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NRI Chicago Sikhs Participate in Chicago's Memorial Day Parade


Sikh Americans Participate in Chicago's Memorial Day Parade

Chicago, May 25, 2013

CHICAGO: NRI, Sikh American community members of Chicago participated in the Memorial Day Parade on May 25 with a float, flags, posters, banners and a walking unit to honor and memorialize Sikh’s Contributions in World Wars. The banners featured photos  and quotations which highlight the contributions of Sikhs to the success of the Allied Troops during World War I and II. This was the second year that Sikhs have participated in this annual parade.

 Sikh Soldiers who gallantly fought and sacrificed their lives for the success of the Allies in World Wars I & II were part of British-India Army bravely fighting for the allies in France, Belgium, Italy, Israel and many other battle fronts. In the two world wars, 83,005 Sikh soldiers died and 109,045 were wounded while fighting for the Allied forces.
“We must create awareness about our Sikh identity which is usually mistaken due to our appearance with beards and turbans, which are mandated requirements for an observant Sikhs. We also need to educate our fellow Americans about the sacrifices made by the turban wearing Sikh soldiers in the World Wars,” said Sarwan Singh Raju the coordinator of the Sikh contingent’s participation in the parade.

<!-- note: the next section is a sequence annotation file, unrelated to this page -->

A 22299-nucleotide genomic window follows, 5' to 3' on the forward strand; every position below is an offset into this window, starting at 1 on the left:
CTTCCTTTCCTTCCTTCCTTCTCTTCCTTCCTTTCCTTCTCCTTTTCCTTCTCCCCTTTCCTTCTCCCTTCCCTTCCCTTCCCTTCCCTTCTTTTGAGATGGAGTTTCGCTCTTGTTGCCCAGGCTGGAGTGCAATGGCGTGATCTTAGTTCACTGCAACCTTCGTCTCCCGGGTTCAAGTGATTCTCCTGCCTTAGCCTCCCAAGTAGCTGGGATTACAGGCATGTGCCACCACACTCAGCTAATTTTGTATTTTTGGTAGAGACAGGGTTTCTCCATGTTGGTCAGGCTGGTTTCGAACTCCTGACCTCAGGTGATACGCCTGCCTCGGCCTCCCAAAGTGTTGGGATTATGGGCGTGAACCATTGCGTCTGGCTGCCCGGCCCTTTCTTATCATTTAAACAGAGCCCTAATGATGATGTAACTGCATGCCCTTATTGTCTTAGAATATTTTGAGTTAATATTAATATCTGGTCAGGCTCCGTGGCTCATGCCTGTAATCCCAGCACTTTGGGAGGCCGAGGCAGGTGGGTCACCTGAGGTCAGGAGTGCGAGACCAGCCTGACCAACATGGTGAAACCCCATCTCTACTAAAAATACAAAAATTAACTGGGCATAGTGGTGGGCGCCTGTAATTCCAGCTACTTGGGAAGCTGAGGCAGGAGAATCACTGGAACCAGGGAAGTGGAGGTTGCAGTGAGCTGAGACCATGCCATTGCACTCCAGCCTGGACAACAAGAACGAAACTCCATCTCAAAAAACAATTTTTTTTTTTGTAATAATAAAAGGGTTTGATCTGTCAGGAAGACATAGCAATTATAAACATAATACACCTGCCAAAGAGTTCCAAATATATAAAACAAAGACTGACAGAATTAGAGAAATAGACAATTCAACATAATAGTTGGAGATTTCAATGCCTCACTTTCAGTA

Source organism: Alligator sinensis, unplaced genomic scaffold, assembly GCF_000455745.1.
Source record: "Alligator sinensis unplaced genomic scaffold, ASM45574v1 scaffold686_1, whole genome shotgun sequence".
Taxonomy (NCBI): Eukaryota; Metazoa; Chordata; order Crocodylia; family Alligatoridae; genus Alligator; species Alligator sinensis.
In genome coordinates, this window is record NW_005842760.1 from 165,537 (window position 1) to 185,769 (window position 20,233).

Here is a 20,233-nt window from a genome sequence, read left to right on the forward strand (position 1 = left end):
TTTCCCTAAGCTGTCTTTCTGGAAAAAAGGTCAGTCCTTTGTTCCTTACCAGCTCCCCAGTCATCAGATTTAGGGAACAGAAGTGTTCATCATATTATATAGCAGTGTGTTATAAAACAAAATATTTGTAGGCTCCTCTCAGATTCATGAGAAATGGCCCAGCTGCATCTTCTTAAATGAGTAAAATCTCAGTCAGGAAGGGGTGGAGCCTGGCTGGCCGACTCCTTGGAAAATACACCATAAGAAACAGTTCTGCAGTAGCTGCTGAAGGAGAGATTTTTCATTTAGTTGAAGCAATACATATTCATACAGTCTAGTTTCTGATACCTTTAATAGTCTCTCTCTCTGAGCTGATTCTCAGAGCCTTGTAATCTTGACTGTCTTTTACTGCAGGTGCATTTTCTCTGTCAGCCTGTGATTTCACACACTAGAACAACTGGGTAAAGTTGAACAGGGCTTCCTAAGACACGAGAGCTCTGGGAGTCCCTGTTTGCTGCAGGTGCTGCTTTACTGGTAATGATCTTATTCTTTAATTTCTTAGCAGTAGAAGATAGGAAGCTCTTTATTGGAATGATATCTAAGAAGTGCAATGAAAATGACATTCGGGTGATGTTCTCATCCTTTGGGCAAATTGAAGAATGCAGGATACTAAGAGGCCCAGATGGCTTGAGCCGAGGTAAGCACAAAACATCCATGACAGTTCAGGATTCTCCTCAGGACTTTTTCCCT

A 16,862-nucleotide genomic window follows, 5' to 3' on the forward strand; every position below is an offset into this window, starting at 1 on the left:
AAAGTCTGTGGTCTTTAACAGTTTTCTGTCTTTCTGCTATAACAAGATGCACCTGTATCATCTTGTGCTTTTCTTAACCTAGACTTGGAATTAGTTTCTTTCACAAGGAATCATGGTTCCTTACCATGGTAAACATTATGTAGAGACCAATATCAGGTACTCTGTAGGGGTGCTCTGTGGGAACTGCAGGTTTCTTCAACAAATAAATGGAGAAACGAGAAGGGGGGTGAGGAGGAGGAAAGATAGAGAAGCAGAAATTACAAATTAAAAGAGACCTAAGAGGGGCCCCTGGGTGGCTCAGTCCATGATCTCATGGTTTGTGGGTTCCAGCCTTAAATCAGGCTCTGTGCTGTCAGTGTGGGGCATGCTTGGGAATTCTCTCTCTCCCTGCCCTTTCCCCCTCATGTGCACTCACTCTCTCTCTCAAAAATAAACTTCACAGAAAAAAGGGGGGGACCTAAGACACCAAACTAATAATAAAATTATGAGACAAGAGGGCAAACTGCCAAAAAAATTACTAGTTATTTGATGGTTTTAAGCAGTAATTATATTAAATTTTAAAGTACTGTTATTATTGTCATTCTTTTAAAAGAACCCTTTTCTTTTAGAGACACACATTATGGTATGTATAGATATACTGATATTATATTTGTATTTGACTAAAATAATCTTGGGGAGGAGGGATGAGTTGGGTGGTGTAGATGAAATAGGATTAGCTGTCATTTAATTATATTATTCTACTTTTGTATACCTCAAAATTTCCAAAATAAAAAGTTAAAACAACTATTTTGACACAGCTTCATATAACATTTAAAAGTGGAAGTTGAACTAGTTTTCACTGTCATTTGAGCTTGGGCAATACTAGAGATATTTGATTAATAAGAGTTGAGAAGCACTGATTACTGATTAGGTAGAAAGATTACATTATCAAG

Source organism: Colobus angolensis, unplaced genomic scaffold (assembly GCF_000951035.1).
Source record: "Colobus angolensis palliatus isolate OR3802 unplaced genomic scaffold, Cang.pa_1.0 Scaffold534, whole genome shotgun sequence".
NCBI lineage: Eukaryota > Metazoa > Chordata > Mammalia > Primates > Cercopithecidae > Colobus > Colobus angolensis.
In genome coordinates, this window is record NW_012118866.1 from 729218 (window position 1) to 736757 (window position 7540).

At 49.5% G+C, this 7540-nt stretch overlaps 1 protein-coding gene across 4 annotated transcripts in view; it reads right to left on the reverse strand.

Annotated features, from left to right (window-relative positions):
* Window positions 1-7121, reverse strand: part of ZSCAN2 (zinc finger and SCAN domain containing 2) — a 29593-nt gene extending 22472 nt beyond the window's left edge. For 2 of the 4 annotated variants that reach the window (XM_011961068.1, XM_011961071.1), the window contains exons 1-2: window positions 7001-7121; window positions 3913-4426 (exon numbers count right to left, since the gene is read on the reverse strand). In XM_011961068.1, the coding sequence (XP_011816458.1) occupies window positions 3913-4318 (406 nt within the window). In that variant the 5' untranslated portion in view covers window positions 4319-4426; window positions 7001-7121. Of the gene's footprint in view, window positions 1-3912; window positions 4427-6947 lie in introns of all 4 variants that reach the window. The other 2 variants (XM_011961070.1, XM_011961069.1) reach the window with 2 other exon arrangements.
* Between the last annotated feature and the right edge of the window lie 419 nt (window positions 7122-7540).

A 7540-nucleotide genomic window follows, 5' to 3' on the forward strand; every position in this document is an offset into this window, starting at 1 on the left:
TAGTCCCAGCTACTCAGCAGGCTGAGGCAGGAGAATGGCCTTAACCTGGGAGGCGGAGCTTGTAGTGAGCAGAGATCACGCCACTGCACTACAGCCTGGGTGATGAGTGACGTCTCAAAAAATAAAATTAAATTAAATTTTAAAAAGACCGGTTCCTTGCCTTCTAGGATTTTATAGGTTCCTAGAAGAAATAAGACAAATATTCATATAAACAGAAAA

Sikh community members were joined by a uniformed Sikh soldier Sergeant Gurpreet Singh Dipak of Canadian Army.
Rajinder Singh Mago who marched with Sergeant Gurpreet Singh Dipak said,” Sikhs have a strong military heritage, and due to their core value systems of upholding social justice and human equality are most American of the Americans. It would be ironic not to let them serve their country in uniform due to their beards and turban.”
It was fantastic to see the Sikh Americans amongst the marching men and women who serve in the military services, to hear the patriotic music, to see the red, white and blue colorful floats as enthusiastic spectators cheered and clapped to pay their respect while waving their American flags.

The two hour long parade organized by the Chicago Department of Cultural Affairs and Special Events stepped off at noon and proceeded south on State Street from Lake Street to Van Buren Street. Nearly two hundred contingents in the parade included area high school Marching Bands, Drum and Bugle Corps, as well as many Veterans’ groups, 6,000 JROTC students, and the military with light vehicles and equipment.

Chicago Mayor Rahm Emanuel and Leon Panetta, former Secretary of Defense and Director of the Central Intelligence Agency lead this year’s Memorial Day Parade as its Grand Marshal and also participated in the Wreath Laying Ceremony preceding the parade at 11am at the Eternal Flame on Daley Plaza.

In addition to honoring all men and women who gave the ultimate sacrifice to defend their country, so that we could be free and safe, this year’s parade was dedicated to soldiers who fought and died in the Iraq War, which started in March 2003 and ended in December 2011.

The Chicago parade started in 1870, and is considered one of the largest Memorial Day parades in the nation.
Memorial Day has a rich history. It began shortly after the Civil War ended when General John Logan proclaimed that the 30th day of May be designated for the purpose of decorating the graves of soldiers who died. It was first observed on May 30, 1868.